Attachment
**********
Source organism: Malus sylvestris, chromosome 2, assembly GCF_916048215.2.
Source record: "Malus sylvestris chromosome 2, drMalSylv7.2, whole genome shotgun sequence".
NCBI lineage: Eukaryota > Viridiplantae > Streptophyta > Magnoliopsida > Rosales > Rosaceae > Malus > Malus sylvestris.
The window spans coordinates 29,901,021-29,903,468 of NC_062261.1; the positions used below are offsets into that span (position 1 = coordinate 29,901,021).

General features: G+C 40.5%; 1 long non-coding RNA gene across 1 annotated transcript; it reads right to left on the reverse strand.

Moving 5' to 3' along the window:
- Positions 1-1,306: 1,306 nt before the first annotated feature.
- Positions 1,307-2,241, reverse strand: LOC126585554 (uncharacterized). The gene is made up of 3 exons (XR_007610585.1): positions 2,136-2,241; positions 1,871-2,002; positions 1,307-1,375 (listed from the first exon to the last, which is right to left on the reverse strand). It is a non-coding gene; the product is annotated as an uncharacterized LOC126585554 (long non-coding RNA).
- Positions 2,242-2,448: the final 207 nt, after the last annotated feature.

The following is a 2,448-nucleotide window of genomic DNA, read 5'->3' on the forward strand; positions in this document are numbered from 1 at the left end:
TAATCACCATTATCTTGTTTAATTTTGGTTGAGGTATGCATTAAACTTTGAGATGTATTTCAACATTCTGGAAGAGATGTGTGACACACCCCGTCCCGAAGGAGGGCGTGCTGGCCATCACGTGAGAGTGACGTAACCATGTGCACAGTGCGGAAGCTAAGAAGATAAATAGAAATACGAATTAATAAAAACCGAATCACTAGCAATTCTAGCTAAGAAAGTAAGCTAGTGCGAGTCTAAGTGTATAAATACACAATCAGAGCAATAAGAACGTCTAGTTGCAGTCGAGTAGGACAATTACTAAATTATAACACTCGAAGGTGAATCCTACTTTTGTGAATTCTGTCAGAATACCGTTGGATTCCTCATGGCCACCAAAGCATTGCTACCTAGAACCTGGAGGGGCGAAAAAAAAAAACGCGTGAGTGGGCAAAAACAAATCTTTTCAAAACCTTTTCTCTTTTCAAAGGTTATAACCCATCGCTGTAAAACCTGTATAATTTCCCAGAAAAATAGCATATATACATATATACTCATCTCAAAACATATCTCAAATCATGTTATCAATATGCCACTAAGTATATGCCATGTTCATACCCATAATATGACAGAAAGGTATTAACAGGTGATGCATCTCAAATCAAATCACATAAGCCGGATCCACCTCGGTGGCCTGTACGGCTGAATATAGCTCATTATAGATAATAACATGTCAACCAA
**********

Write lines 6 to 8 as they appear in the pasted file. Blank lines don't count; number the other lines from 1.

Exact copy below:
Moving 5' to 3' along the window:
- Positions 1-1,306: 1,306 nt before the first annotated feature.
- Positions 1,307-2,241, reverse strand: LOC126585554 (uncharacterized). The gene is made up of 3 exons (XR_007610585.1): positions 2,136-2,241; positions 1,871-2,002; positions 1,307-1,375 (listed from the first exon to the last, which is right to left on the reverse strand). It is a non-coding gene; the product is annotated as an uncharacterized LOC126585554 (long non-coding RNA).